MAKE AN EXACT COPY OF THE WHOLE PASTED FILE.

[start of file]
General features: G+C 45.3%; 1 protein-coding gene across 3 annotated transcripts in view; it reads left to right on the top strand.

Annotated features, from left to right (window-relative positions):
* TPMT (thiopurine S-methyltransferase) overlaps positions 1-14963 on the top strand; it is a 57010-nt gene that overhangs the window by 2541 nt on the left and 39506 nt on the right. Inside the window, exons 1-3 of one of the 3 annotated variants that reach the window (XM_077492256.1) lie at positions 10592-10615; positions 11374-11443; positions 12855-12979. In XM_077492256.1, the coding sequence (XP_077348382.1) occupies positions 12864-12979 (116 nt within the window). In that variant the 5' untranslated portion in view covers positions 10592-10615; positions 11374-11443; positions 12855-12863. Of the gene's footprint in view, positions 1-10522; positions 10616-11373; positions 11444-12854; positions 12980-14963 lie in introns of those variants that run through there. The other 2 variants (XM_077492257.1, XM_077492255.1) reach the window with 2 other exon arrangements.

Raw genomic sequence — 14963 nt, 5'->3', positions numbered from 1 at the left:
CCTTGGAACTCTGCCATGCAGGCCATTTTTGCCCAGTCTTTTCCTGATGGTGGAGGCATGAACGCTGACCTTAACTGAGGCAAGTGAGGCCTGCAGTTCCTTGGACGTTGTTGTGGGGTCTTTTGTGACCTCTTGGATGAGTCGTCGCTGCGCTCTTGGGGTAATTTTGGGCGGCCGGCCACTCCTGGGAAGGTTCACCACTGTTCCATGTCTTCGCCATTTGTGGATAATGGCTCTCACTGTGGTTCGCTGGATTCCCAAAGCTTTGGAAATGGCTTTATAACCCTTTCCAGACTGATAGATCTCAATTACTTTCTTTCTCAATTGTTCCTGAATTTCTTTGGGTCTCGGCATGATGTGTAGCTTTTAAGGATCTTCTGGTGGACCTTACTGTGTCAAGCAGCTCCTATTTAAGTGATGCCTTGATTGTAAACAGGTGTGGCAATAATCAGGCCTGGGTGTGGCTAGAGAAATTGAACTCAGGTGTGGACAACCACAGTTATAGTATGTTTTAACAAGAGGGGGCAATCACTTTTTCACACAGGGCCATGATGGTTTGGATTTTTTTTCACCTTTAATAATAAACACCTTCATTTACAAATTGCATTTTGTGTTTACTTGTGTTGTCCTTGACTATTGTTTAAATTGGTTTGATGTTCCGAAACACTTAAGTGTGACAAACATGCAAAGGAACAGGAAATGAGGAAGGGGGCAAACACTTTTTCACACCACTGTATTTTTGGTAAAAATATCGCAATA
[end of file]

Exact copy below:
General features: G+C 45.3%; 1 protein-coding gene across 3 annotated transcripts in view; it reads left to right on the top strand.

Annotated features, from left to right (window-relative positions):
* TPMT (thiopurine S-methyltransferase) overlaps positions 1-14963 on the top strand; it is a 57010-nt gene that overhangs the window by 2541 nt on the left and 39506 nt on the right. Inside the window, exons 1-3 of one of the 3 annotated variants that reach the window (XM_077492256.1) lie at positions 10592-10615; positions 11374-11443; positions 12855-12979. In XM_077492256.1, the coding sequence (XP_077348382.1) occupies positions 12864-12979 (116 nt within the window). In that variant the 5' untranslated portion in view covers positions 10592-10615; positions 11374-11443; positions 12855-12863. Of the gene's footprint in view, positions 1-10522; positions 10616-11373; positions 11444-12854; positions 12980-14963 lie in introns of those variants that run through there. The other 2 variants (XM_077492257.1, XM_077492255.1) reach the window with 2 other exon arrangements.

Raw genomic sequence — 14963 nt, 5'->3', positions numbered from 1 at the left:
CCTTGGAACTCTGCCATGCAGGCCATTTTTGCCCAGTCTTTTCCTGATGGTGGAGGCATGAACGCTGACCTTAACTGAGGCAAGTGAGGCCTGCAGTTCCTTGGACGTTGTTGTGGGGTCTTTTGTGACCTCTTGGATGAGTCGTCGCTGCGCTCTTGGGGTAATTTTGGGCGGCCGGCCACTCCTGGGAAGGTTCACCACTGTTCCATGTCTTCGCCATTTGTGGATAATGGCTCTCACTGTGGTTCGCTGGATTCCCAAAGCTTTGGAAATGGCTTTATAACCCTTTCCAGACTGATAGATCTCAATTACTTTCTTTCTCAATTGTTCCTGAATTTCTTTGGGTCTCGGCATGATGTGTAGCTTTTAAGGATCTTCTGGTGGACCTTACTGTGTCAAGCAGCTCCTATTTAAGTGATGCCTTGATTGTAAACAGGTGTGGCAATAATCAGGCCTGGGTGTGGCTAGAGAAATTGAACTCAGGTGTGGACAACCACAGTTATAGTATGTTTTAACAAGAGGGGGCAATCACTTTTTCACACAGGGCCATGATGGTTTGGATTTTTTTTCACCTTTAATAATAAACACCTTCATTTACAAATTGCATTTTGTGTTTACTTGTGTTGTCCTTGACTATTGTTTAAATTGGTTTGATGTTCCGAAACACTTAAGTGTGACAAACATGCAAAGGAACAGGAAATGAGGAAGGGGGCAAACACTTTTTCACACCACTGTATTTTTGGTAAAAATATCGCAATA